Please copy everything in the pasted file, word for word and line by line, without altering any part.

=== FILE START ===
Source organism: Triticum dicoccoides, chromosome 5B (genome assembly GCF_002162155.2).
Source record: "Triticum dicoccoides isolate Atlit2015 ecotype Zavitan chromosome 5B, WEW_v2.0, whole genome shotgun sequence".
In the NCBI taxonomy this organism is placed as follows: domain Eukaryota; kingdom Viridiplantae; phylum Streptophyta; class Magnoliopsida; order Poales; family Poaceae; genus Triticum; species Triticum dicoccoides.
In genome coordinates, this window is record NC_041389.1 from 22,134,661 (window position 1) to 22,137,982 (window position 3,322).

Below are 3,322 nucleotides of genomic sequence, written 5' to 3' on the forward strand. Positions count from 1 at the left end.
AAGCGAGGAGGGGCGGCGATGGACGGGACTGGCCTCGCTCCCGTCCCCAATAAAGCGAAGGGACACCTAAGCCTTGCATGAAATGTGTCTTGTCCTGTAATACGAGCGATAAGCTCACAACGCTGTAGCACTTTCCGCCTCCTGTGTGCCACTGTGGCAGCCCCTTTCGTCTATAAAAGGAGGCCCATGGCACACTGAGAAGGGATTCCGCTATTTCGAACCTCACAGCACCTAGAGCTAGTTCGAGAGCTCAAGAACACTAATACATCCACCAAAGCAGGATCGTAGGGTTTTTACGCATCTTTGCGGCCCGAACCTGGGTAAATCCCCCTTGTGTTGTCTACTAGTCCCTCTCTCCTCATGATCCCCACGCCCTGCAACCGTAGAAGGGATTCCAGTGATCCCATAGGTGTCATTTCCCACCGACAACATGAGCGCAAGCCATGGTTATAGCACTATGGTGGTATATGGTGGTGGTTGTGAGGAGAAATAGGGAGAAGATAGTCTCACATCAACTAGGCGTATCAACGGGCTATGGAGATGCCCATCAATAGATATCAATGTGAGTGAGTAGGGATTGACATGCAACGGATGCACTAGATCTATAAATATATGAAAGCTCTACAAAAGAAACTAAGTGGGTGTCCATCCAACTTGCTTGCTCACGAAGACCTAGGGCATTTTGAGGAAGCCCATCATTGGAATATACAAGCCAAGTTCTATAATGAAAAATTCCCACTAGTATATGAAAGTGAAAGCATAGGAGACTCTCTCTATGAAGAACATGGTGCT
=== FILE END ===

Source organism: Triticum dicoccoides, chromosome 5B (genome assembly GCF_002162155.2).
Source record: "Triticum dicoccoides isolate Atlit2015 ecotype Zavitan chromosome 5B, WEW_v2.0, whole genome shotgun sequence".
In the NCBI taxonomy this organism is placed as follows: domain Eukaryota; kingdom Viridiplantae; phylum Streptophyta; class Magnoliopsida; order Poales; family Poaceae; genus Triticum; species Triticum dicoccoides.
In genome coordinates, this window is record NC_041389.1 from 22,134,661 (window position 1) to 22,137,982 (window position 3,322).

Below are 3,322 nucleotides of genomic sequence, written 5' to 3' on the forward strand. Positions count from 1 at the left end.
AAGCGAGGAGGGGCGGCGATGGACGGGACTGGCCTCGCTCCCGTCCCCAATAAAGCGAAGGGACACCTAAGCCTTGCATGAAATGTGTCTTGTCCTGTAATACGAGCGATAAGCTCACAACGCTGTAGCACTTTCCGCCTCCTGTGTGCCACTGTGGCAGCCCCTTTCGTCTATAAAAGGAGGCCCATGGCACACTGAGAAGGGATTCCGCTATTTCGAACCTCACAGCACCTAGAGCTAGTTCGAGAGCTCAAGAACACTAATACATCCACCAAAGCAGGATCGTAGGGTTTTTACGCATCTTTGCGGCCCGAACCTGGGTAAATCCCCCTTGTGTTGTCTACTAGTCCCTCTCTCCTCATGATCCCCACGCCCTGCAACCGTAGAAGGGATTCCAGTGATCCCATAGGTGTCATTTCCCACCGACAACATGAGCGCAAGCCATGGTTATAGCACTATGGTGGTATATGGTGGTGGTTGTGAGGAGAAATAGGGAGAAGATAGTCTCACATCAACTAGGCGTATCAACGGGCTATGGAGATGCCCATCAATAGATATCAATGTGAGTGAGTAGGGATTGACATGCAACGGATGCACTAGATCTATAAATATATGAAAGCTCTACAAAAGAAACTAAGTGGGTGTCCATCCAACTTGCTTGCTCACGAAGACCTAGGGCATTTTGAGGAAGCCCATCATTGGAATATACAAGCCAAGTTCTATAATGAAAAATTCCCACTAGTATATGAAAGTGAAAGCATAGGAGACTCTCTCTATGAAGAACATGGTGCT